If the Ukrainian Church should be obligated to surrender either her heritage or her communion with the Latin church, the effect will be tragic for the other Eastern Catholic Churches, for ecumenical hopes, and for the cause of renewal within the Roman Church. In the first place, the other Oriental Catholic Churches, which generally lack the fervent commitment to Orthodoxy characteristic of the Ukrainians and the Melkites, could look forward only to the further dilution of their proper traditions. Even the patriarchal Churches have suffered setbacks in recent years, particularly with respect to the autonomy of their jurisdictions in the diaspora and the integrity of their internal disciplines. Should the Ukrainian Church succumb, the others may endure for a while as liturgical ornaments of the Roman rite, but they will become rites without tradition and without purpose, differing from the Roman Church in nothing but cultic practice. The liturgies of the Eastern Churches are expressions of the spirit of Orthodoxy, and without that spirit these are pointless.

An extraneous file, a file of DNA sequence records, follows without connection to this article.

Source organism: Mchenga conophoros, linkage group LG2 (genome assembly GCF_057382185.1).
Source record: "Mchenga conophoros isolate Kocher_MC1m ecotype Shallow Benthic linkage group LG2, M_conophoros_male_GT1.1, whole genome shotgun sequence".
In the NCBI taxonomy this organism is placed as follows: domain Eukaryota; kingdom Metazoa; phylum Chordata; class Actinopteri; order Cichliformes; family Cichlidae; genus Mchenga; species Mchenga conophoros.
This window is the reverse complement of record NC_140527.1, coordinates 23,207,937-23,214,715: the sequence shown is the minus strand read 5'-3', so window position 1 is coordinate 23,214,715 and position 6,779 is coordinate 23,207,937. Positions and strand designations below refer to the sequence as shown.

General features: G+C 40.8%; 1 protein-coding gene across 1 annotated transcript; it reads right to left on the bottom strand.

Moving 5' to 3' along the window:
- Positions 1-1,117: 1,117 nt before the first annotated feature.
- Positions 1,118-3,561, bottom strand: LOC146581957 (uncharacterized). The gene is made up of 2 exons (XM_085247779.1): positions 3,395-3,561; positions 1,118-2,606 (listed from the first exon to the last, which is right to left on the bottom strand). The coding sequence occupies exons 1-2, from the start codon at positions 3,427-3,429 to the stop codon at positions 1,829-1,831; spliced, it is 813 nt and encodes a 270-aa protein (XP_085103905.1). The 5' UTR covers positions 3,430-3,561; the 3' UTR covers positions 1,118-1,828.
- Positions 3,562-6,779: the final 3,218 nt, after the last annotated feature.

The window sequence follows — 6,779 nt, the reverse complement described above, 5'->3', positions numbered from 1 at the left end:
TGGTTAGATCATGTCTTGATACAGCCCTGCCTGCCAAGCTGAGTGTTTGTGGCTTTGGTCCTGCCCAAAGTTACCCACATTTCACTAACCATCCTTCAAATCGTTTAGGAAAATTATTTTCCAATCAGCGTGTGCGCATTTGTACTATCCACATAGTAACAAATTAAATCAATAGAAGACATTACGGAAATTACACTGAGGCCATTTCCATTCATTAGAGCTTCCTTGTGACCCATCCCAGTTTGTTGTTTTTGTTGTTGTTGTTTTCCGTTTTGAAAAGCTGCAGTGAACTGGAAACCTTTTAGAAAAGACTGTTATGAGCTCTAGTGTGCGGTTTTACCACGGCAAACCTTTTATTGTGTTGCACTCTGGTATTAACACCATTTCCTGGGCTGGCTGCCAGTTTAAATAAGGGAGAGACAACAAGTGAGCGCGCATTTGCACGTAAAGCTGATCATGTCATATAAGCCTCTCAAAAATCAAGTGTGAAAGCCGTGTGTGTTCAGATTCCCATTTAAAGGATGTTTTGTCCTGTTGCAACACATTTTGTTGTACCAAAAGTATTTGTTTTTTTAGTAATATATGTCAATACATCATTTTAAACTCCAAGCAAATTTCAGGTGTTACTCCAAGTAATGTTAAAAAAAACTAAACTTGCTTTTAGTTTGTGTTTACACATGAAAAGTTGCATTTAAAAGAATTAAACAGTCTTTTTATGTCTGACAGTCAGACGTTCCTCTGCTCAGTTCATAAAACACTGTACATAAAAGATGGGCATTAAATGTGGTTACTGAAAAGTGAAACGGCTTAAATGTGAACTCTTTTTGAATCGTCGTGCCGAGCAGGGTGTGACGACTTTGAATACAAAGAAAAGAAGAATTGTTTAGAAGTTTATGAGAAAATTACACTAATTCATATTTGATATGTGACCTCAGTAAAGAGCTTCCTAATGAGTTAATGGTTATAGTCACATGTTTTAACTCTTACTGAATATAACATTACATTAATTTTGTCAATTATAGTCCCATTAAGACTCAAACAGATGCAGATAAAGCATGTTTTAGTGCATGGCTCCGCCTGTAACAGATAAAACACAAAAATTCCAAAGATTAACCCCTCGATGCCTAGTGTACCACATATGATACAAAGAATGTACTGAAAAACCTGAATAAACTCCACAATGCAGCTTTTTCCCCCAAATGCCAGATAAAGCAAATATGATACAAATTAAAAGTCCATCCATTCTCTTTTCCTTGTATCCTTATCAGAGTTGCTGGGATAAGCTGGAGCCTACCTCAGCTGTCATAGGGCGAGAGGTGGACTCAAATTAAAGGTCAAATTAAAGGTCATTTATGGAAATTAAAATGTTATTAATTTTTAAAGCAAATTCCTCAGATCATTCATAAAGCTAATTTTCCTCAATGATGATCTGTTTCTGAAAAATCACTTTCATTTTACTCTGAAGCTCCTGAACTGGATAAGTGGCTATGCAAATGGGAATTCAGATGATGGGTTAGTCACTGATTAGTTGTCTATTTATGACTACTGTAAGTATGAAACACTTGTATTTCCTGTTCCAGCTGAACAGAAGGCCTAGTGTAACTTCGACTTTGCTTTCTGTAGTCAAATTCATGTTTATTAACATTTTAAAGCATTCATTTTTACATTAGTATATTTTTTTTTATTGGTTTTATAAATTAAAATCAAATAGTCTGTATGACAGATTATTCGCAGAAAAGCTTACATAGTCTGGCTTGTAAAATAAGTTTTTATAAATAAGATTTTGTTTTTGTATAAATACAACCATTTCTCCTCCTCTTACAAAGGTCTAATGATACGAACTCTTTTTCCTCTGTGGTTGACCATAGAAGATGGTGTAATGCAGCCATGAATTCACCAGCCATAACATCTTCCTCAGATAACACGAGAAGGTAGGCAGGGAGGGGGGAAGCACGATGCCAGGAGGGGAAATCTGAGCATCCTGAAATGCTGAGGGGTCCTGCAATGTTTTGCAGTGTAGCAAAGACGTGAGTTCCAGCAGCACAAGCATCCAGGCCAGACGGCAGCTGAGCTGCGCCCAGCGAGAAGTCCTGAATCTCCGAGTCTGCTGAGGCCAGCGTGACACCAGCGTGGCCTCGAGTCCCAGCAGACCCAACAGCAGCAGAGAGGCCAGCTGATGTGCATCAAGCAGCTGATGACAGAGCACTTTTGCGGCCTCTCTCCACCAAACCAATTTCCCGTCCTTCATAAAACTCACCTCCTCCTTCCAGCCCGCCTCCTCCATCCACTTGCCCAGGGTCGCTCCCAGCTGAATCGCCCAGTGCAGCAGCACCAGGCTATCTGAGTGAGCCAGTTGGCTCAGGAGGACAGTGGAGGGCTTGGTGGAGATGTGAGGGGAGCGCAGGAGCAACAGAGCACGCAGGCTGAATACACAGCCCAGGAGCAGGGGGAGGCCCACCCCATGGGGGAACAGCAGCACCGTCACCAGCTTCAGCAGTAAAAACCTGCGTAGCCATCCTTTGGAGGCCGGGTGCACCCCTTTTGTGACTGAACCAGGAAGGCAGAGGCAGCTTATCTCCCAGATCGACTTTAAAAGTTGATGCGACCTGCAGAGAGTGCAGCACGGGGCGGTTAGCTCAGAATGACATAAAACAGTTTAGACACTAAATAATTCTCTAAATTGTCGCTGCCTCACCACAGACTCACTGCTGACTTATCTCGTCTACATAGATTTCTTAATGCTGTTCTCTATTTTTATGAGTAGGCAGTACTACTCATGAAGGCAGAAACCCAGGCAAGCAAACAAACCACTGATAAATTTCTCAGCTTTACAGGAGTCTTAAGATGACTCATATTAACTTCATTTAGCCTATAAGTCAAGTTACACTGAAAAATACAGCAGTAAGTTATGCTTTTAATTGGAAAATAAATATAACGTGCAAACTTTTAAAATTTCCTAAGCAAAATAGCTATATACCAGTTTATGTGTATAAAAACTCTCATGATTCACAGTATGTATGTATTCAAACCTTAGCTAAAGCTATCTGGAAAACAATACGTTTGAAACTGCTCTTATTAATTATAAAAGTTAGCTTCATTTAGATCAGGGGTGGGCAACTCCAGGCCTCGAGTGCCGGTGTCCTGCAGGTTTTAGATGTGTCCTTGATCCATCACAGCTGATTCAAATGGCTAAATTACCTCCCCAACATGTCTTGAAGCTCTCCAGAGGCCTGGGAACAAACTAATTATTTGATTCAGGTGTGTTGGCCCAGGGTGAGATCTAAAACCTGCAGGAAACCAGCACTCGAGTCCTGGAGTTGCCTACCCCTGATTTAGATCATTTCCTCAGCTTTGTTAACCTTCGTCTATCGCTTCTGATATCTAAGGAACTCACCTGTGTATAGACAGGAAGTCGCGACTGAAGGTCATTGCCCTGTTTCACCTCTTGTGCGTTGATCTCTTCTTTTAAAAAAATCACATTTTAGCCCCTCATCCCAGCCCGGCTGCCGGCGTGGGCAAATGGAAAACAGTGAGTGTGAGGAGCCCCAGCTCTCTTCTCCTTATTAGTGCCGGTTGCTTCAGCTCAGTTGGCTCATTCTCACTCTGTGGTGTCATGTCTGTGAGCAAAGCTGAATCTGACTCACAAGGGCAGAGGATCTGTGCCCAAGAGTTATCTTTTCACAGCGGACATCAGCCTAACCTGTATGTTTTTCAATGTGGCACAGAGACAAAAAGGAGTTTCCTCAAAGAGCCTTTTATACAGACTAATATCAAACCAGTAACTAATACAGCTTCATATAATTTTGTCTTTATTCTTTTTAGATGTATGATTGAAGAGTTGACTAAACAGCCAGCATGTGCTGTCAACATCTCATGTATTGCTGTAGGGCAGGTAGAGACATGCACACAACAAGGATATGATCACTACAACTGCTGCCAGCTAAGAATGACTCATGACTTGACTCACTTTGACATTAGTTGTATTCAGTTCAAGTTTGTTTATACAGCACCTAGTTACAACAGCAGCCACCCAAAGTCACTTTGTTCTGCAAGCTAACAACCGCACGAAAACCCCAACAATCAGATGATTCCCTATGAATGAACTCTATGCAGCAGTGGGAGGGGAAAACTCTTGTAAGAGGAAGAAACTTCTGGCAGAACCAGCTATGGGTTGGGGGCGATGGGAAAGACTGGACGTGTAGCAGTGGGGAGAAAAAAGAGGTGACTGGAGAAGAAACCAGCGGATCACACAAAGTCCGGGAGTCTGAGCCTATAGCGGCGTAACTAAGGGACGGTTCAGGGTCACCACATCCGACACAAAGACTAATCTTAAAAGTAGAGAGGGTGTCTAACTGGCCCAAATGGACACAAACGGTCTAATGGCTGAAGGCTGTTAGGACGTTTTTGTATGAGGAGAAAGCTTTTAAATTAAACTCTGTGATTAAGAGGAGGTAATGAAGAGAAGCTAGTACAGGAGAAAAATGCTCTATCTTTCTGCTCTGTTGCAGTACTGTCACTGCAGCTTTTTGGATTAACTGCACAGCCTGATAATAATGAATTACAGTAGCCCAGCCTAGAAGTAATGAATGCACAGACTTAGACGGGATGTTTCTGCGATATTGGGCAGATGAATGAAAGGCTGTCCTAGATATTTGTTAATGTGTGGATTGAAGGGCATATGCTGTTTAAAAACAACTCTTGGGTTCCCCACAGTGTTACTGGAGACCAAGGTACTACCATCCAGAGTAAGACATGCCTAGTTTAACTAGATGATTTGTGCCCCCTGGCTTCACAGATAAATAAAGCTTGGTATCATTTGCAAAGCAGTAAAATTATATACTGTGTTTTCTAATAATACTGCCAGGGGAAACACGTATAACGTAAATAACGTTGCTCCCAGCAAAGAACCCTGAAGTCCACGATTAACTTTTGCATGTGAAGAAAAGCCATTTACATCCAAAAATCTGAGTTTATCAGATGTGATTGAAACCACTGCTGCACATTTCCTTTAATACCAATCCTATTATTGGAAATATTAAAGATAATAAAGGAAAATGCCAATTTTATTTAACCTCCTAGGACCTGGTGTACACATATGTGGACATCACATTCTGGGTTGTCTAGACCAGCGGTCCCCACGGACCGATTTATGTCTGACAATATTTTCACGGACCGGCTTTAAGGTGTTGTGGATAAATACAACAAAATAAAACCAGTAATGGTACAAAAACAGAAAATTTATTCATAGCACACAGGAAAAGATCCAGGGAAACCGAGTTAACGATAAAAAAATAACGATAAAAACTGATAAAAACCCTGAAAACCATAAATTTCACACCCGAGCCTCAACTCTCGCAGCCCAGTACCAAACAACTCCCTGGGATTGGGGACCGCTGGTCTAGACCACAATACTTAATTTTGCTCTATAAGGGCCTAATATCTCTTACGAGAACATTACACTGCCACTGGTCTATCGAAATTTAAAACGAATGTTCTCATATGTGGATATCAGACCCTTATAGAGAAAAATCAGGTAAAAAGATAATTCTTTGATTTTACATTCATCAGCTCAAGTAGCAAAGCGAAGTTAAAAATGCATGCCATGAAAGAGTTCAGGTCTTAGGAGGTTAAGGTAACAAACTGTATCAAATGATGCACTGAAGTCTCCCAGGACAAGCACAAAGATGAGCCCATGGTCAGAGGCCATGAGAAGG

In ecumenical relations with the Orthodox East, the suppression of Ukrainian autonomy can only be seen, in the long run, as an impediment to unity. Perhaps it may lead to a short-term improvement in relations with the Moscow Patriarchate, but that improvement will be sought at the expense of the credibility of Roman promises to the Orthodox Churches. The second time the Fathers of the Varican Council made a «solemn» declaration was in the Decree on Ecumenism. There, «to remove any shadow of doubt,» they stated that the Orthodox Churches should «have the power to govern themselves according to their own disciplines, since these are better suited to the temperament of the faithful and better adapted to foster the good of souls. Although it has not always been honored, the strict observance of this traditional principle is among the prerequisites for any restoration of unity». If this principle is not observed in the case of Eastern Churches which are already in communion with Rome, the Orthodox have reason to doubt that it will be respected in the furre. The Orthodox, as such respected theologians as Father John Meyendorff and Father Alexander Schemann have insisted, are not just worried about Roman attempts to «latinize» their rituals; they are far more worried about the «latinization» of the soul of Eastern Orthodoxy. «Uniatism» has failed to inspire Orthodox interest in communion precisely because Rome has persisted in concentrating on the preservation of the ritual purity of the Eastern Catholic Churches, while neglecting to encourage the integrity of their Orthodoxy. The last thing Orthodoxy wishes to become is a «unique ornament» of Roman Catholicism, distinguished by nothing but «different ceremonies and the old venerated languages…come to us from the Apostles and the holy Fathers.» (Quoted from an encyclical letter of Pope Leo XIII on «The Dignity of the Oriental Churches.) Orthodoxy venerates WHAT the Fathers of the Church said, not HOW they said it. If it appears to the Orthodox that Rome seeks to reduce the catholic variety of ancient Christianity to the homogeneous form and style of a provincial Western Catholicism, they have little choice but to postpone communion.